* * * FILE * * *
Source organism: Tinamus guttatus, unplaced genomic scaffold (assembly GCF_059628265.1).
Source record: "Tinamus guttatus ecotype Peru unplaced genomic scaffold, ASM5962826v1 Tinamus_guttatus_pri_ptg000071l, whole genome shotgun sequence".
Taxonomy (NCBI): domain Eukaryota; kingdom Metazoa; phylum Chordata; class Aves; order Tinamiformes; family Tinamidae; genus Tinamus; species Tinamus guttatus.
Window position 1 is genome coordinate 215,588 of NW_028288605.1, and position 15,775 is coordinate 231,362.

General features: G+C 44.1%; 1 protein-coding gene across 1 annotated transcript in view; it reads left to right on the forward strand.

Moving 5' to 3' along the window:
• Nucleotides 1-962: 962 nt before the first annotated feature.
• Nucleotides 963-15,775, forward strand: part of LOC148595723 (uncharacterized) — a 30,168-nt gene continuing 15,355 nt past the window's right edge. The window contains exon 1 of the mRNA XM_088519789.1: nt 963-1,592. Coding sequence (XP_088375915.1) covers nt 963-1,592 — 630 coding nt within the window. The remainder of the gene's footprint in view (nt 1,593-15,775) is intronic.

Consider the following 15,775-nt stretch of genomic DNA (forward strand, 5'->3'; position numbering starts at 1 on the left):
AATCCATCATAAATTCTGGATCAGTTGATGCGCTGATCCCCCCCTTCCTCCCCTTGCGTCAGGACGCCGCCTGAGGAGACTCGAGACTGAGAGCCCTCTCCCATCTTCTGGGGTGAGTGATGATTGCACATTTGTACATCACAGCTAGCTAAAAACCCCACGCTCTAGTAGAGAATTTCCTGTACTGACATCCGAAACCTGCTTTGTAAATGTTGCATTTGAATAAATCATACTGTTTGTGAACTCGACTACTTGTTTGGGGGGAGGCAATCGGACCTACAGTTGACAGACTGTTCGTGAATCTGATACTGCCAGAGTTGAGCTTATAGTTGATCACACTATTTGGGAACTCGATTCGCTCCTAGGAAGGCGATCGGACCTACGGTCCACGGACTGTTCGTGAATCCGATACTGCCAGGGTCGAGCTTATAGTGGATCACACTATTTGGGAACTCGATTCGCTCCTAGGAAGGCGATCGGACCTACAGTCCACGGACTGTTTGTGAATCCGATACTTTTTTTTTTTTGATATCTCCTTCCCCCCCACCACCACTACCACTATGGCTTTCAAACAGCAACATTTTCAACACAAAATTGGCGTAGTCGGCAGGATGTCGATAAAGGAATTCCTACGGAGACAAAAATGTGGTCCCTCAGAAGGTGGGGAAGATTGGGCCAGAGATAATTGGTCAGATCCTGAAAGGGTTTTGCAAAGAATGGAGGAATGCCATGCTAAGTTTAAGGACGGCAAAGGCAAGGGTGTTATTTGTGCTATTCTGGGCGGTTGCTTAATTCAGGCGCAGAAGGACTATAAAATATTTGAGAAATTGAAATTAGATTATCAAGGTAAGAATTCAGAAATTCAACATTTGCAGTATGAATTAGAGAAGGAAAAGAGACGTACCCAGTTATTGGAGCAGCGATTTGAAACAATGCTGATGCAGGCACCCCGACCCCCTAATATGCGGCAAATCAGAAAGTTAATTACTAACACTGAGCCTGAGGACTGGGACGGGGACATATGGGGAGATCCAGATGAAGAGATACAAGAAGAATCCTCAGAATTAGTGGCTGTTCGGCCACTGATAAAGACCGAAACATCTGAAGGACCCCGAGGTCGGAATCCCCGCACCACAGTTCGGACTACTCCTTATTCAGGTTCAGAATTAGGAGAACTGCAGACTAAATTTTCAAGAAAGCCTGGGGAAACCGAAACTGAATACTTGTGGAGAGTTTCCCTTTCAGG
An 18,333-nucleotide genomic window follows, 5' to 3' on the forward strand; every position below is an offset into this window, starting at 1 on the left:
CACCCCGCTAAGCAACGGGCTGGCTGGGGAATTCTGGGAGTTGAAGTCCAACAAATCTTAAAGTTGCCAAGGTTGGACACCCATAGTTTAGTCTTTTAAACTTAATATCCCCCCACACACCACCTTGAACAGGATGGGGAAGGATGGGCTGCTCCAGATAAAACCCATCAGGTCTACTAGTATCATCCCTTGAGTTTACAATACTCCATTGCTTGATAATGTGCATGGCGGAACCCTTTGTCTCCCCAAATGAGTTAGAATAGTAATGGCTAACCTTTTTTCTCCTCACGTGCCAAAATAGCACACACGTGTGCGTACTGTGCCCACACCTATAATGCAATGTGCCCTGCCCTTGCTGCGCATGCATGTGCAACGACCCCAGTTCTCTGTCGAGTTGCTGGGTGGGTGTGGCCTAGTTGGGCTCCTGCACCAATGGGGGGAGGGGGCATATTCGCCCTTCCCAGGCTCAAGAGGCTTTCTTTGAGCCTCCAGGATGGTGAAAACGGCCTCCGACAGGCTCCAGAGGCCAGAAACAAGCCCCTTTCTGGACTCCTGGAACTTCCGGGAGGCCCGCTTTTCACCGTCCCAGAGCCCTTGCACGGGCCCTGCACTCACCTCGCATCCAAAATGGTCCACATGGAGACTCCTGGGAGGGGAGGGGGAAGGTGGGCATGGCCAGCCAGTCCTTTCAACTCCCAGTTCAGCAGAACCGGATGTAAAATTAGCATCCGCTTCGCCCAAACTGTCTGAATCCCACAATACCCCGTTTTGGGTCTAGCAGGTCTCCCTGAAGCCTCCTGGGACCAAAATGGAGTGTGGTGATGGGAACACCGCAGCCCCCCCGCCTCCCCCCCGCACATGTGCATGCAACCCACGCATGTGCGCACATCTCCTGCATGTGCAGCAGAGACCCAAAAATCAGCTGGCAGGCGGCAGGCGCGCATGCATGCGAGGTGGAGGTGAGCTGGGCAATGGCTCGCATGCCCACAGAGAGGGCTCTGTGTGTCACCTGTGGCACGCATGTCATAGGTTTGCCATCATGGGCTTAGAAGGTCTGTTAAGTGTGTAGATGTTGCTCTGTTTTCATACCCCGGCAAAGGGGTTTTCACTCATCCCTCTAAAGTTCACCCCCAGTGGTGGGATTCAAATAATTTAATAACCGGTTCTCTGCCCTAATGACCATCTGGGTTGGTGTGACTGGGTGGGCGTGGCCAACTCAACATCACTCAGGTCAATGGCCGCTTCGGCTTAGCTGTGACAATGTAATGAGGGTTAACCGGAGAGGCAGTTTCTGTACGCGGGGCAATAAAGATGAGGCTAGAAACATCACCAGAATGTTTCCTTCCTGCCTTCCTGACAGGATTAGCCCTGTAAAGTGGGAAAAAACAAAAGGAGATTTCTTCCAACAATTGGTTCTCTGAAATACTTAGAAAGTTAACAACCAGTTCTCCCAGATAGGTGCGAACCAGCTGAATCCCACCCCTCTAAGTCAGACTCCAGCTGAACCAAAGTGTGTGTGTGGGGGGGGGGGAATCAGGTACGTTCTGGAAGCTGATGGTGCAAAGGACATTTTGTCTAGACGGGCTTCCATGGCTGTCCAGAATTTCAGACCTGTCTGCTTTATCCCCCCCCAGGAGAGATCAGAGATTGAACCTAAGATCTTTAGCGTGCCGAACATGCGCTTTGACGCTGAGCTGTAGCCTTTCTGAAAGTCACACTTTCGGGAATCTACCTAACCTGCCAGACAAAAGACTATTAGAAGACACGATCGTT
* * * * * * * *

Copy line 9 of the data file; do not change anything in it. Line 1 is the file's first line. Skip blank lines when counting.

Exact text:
Consider the following 15,775-nt stretch of genomic DNA (forward strand, 5'->3'; position numbering starts at 1 on the left):